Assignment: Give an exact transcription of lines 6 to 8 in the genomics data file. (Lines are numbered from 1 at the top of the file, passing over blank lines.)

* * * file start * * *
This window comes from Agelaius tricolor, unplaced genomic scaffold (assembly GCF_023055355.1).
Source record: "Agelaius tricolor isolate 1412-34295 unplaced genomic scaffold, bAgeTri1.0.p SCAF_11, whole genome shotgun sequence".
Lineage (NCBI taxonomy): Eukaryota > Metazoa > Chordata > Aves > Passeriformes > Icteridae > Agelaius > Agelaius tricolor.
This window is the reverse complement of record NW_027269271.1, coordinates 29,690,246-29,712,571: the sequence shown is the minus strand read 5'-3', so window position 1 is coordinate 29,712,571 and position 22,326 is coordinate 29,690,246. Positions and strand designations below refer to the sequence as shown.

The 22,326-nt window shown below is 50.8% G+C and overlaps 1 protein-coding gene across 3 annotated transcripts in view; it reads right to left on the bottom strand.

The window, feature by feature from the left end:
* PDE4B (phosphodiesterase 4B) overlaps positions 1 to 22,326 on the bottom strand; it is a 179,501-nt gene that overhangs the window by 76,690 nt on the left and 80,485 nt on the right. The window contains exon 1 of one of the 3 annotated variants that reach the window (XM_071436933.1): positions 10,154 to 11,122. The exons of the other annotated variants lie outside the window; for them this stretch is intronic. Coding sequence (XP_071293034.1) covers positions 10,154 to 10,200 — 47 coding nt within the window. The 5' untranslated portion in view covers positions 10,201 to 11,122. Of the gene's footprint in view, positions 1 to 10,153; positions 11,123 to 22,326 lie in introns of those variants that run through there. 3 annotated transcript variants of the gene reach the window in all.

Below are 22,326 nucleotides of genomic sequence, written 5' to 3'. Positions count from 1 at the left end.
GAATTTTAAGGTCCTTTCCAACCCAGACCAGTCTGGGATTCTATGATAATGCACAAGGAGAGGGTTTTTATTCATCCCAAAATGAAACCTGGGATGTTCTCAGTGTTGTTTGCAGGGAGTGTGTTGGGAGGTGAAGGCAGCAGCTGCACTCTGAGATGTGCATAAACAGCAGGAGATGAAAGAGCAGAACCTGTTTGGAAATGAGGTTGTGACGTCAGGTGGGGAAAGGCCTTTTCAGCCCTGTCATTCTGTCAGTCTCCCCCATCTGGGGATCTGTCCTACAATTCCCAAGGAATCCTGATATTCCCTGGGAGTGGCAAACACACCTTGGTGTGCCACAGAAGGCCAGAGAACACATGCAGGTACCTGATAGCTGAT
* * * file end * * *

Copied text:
The window, feature by feature from the left end:
* PDE4B (phosphodiesterase 4B) overlaps positions 1 to 22,326 on the bottom strand; it is a 179,501-nt gene that overhangs the window by 76,690 nt on the left and 80,485 nt on the right. The window contains exon 1 of one of the 3 annotated variants that reach the window (XM_071436933.1): positions 10,154 to 11,122. The exons of the other annotated variants lie outside the window; for them this stretch is intronic. Coding sequence (XP_071293034.1) covers positions 10,154 to 10,200 — 47 coding nt within the window. The 5' untranslated portion in view covers positions 10,201 to 11,122. Of the gene's footprint in view, positions 1 to 10,153; positions 11,123 to 22,326 lie in introns of those variants that run through there. 3 annotated transcript variants of the gene reach the window in all.

Below are 22,326 nucleotides of genomic sequence, written 5' to 3'. Positions count from 1 at the left end.